September 20 Passafire’s fourth studio album Start From Scratch drops; produced by Paul Leary (member of Butthole Surfers/producer for Sublime and Meat Puppets) this release shows a mature side of the band, and is well worth a spin.
On the Vans Warped Tour this year Passafire made something of a name for themselves, with an energetic live show and a mix of sounds that attracts a wide variety of listeners, this album provides a wider platform than their previous works, the blending various styles and genres is well-delivered and production on the album is wonderful.
“Dimming Sky” is the lead out song on the album, and starts with some reggae heavy organ immediately leading the listener into the world of Passafire. With imagery driven lyrics lead vocalist Ted Browne, delivers a heartfelt and genuine tale. Mixing in some keyboards with a new-wave flavor the song dances back and forth between what seems to be a both memory and a daydream.
“La Fuenta” is a quickly-driven number that seems more experimental than the others, with a changing tempo the listener is kept on their feet, not sure exactly where the band is going. Not the strongest song on the album they certainly gain points for creativity and for stretching their songwriting muscles.
The title track “Start From Scratch” was an excellent choice for the first single. The more traditional reggae writing, production and delivery is very strong. Without trying too hard Bowne, Will Kubley (bass/vocals), Mike DeGuzman (keys) and Nick Kubley (drums) mix various rock, funk, reggae and electronic creating a nearly perfect mix.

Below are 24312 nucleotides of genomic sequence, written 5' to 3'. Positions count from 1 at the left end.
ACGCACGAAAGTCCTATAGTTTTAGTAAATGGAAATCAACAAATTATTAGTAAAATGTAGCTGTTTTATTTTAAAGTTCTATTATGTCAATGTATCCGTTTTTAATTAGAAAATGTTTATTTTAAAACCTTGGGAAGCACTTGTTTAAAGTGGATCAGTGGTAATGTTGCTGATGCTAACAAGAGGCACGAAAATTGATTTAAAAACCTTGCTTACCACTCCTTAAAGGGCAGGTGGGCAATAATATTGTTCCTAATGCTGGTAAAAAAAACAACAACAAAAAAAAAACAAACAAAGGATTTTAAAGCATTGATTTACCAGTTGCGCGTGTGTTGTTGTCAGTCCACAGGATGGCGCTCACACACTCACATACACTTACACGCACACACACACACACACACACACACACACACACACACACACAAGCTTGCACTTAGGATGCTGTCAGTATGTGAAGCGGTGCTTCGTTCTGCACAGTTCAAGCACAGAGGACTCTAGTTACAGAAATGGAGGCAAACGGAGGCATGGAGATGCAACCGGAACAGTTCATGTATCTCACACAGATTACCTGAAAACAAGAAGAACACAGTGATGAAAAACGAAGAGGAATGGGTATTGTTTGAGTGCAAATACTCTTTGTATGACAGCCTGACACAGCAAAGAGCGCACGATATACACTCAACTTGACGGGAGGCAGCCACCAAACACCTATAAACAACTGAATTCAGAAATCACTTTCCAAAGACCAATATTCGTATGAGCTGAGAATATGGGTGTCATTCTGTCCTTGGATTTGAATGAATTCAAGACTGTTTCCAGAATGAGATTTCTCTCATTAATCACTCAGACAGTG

Exploring new sounds, growing as songwriters and incorporating influences into the music is the life cycle of a musician, “Rubber Bands” pays homage to obvious influences, such as 311, manages to stay light-hearted and poppy, a good mixture of old and new.
Even the weak spots in the album can be overlooked, for instance “Epiphany” seems somewhat out of place, with a slow feel it contrasts sharply with the rest of the album. However, even in this somewhat-out-of-place song the vocals and performance are dead-on and solid, mixing in a tinge of bluegrass that seems to fit perfectly with the song.
The evolution from previous albums is obvious, and it’s a welcome maturity. Focus was clearly part of the writing/recording process and it paid off with a solid album that will make for a solid set-list at their live shows. It’s also just plain fun spin, a foot-moving sound. With Passafire heading out in support of the album be sure to check them out when they arrive in a city near you.
By Meredith Underhill